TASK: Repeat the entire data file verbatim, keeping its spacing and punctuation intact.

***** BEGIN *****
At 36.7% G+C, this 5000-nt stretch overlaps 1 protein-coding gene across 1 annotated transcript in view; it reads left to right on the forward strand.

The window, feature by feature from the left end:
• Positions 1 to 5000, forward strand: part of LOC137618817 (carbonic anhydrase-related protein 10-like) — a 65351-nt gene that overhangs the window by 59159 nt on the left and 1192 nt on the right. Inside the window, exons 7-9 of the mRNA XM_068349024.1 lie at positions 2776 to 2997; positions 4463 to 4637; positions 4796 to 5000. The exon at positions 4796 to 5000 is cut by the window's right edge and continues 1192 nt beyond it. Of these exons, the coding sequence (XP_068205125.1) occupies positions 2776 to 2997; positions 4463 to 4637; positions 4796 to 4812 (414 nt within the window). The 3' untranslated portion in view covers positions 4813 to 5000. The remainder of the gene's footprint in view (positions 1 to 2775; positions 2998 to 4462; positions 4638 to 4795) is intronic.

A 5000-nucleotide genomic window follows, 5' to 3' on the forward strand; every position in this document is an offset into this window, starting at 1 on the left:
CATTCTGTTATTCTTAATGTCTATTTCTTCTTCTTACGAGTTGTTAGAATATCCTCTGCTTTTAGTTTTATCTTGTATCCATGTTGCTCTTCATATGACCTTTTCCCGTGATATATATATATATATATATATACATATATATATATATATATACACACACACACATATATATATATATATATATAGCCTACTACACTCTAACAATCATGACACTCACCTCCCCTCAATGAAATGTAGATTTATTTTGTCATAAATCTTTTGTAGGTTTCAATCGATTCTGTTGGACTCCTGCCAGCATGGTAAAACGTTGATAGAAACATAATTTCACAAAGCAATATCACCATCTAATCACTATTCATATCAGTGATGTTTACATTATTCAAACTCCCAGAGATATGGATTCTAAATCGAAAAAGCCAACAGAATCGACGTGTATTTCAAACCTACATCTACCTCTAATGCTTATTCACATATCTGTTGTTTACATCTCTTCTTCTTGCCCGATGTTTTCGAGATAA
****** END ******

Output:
At 36.7% G+C, this 5000-nt stretch overlaps 1 protein-coding gene across 1 annotated transcript in view; it reads left to right on the forward strand.

The window, feature by feature from the left end:
• Positions 1 to 5000, forward strand: part of LOC137618817 (carbonic anhydrase-related protein 10-like) — a 65351-nt gene that overhangs the window by 59159 nt on the left and 1192 nt on the right. Inside the window, exons 7-9 of the mRNA XM_068349024.1 lie at positions 2776 to 2997; positions 4463 to 4637; positions 4796 to 5000. The exon at positions 4796 to 5000 is cut by the window's right edge and continues 1192 nt beyond it. Of these exons, the coding sequence (XP_068205125.1) occupies positions 2776 to 2997; positions 4463 to 4637; positions 4796 to 4812 (414 nt within the window). The 3' untranslated portion in view covers positions 4813 to 5000. The remainder of the gene's footprint in view (positions 1 to 2775; positions 2998 to 4462; positions 4638 to 4795) is intronic.

A 5000-nucleotide genomic window follows, 5' to 3' on the forward strand; every position in this document is an offset into this window, starting at 1 on the left:
CATTCTGTTATTCTTAATGTCTATTTCTTCTTCTTACGAGTTGTTAGAATATCCTCTGCTTTTAGTTTTATCTTGTATCCATGTTGCTCTTCATATGACCTTTTCCCGTGATATATATATATATATATATATACATATATATATATATATATACACACACACACATATATATATATATATATATAGCCTACTACACTCTAACAATCATGACACTCACCTCCCCTCAATGAAATGTAGATTTATTTTGTCATAAATCTTTTGTAGGTTTCAATCGATTCTGTTGGACTCCTGCCAGCATGGTAAAACGTTGATAGAAACATAATTTCACAAAGCAATATCACCATCTAATCACTATTCATATCAGTGATGTTTACATTATTCAAACTCCCAGAGATATGGATTCTAAATCGAAAAAGCCAACAGAATCGACGTGTATTTCAAACCTACATCTACCTCTAATGCTTATTCACATATCTGTTGTTTACATCTCTTCTTCTTGCCCGATGTTTTCGAGATAA